'Digitally Enabled' is the typical buzz-phrase of our time. Investors are digitally enabled, that is, they can pull out their computing devices at any point and buy or sell or (one hopes) research their investments.
The businesses that serve them are also digitally enabled. A stock broker like Zerodha has come from nowhere and in just three to four years become India's largest volume stock broker. In fact, given that the Indian exchanges have some of the highest volumes in the world, Zerodha is probably pretty high on a global scale too. By the conventional way of thinking about business, it may be surprising that such a company has left established behemoths in the dust but that's actually quite normal.
Born-to-digital companies tend to do that in a lot of businesses - it would actually have been surprising if one of the old-world stockbrokers had totally transformed itself and become a digital dominator. It doesn't happen. Would you have expected some ancient bookseller - like the Higginbotham that's there on every railway platform in India - to have become an Amazon? It's a laughable idea. Others are in the queue too in the financial intermediary business, most notably Paytm Money, which starts with the apparent advantage of the brand already being present in millions of smartphones.
However, I don't really care about the businesses - my vocation is to think about the savers and investors who are using or are going to be using these services. So let's step back and ask an honest question. Is the digital era in investing a boon for equity investors or a disaster?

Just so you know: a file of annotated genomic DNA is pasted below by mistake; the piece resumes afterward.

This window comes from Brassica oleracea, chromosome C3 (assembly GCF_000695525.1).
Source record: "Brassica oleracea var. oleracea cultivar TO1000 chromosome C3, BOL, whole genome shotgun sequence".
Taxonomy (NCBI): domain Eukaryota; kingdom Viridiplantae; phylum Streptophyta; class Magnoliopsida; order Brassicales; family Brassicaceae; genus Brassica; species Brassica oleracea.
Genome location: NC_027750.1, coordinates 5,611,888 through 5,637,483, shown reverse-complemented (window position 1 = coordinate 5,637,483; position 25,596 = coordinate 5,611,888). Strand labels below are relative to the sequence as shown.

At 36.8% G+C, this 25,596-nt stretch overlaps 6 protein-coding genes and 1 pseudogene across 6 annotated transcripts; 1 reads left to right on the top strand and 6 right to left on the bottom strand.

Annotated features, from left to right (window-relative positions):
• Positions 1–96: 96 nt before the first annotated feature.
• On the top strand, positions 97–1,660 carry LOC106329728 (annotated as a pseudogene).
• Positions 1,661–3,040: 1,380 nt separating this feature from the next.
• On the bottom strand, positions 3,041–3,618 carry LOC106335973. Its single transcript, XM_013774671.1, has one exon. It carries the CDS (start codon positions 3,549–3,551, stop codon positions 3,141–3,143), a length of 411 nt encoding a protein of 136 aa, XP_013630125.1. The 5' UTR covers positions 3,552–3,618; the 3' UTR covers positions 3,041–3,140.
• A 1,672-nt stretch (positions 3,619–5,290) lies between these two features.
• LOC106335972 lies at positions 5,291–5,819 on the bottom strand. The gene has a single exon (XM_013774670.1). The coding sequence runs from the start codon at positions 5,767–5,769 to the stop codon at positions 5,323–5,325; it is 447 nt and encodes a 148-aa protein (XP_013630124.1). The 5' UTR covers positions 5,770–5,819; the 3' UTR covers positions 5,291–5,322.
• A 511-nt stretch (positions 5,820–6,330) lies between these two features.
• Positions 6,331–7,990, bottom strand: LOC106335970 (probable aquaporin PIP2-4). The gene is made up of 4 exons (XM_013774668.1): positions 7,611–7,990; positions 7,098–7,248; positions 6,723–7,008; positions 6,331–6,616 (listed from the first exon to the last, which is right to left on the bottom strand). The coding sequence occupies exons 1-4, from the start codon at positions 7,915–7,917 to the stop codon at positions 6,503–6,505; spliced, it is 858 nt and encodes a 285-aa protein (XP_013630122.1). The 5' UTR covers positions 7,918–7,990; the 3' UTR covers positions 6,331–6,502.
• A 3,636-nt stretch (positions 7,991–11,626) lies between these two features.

The digital miracle of investing is much faster and much more convenient, but is it better? This is an activity where 'better' is easy to define. Do investors have higher returns compared to the non-digital days? Do they end up with higher savings? Do they face less risk? Do they face less volatility? Do they undergo less stress? To many investors and advisors, the answer is quite self-evident.
The digital era is a sharper tool. In the hands of a skilled investor, it can be used to do much more and much better. But like any sharp tool in the hands of a novice, there are many more ways of accidentally harming oneself. Unfortunately, everyone begins as a novice and the digital era has brought with it more ways of going wrong than ever.
Because of the new way, there's an enormous amount of information flowing through, and an overwhelming feeling that all of it needs to be analysed to be a successful investor. Not just that, there's an impression that since there is so much information available, you are constantly on the verge of failing if you do not act upon it.
A good proportion of the modern, digitally enabled majority of stock investors watch the prices of their stocks continuously, eyes glued at a screen (TV or computer or phone) for any trigger on which they can act. They are focussed not just on the price, but also other bits of news about the company, the sector, the markets, the economy or indeed anything that the business channel anchors or their WhatsApp friends may decide is worth talking about on a given day. This is not a useful way of either making investments or monitoring them. There is such a thing as too much information and too much news, and it's probably just as important to know what to ignore, as it is to know what to pay attention to.
The digital businesses themselves are structured for this hyper-trading environment and indeed, their business success depends on it. Not just that, they carry the wrong message about what role investing plays in the life of an individual. Often, the idea that's promoted is that it's a way of earning extra money so that you can spend a bit more. Nothing could be further from the truth. The central part of investing is that you need to spend less. You need to deprive yourself a little bit for many years to come so that eventually you will have a lot more to spend.
For this reason, investing appeals to one kind of person but taking out your phone and quickly putting in a trading order appeals to a very different kind of person. One is digitally enabled while the other is more likely to eventually become digitally disabled.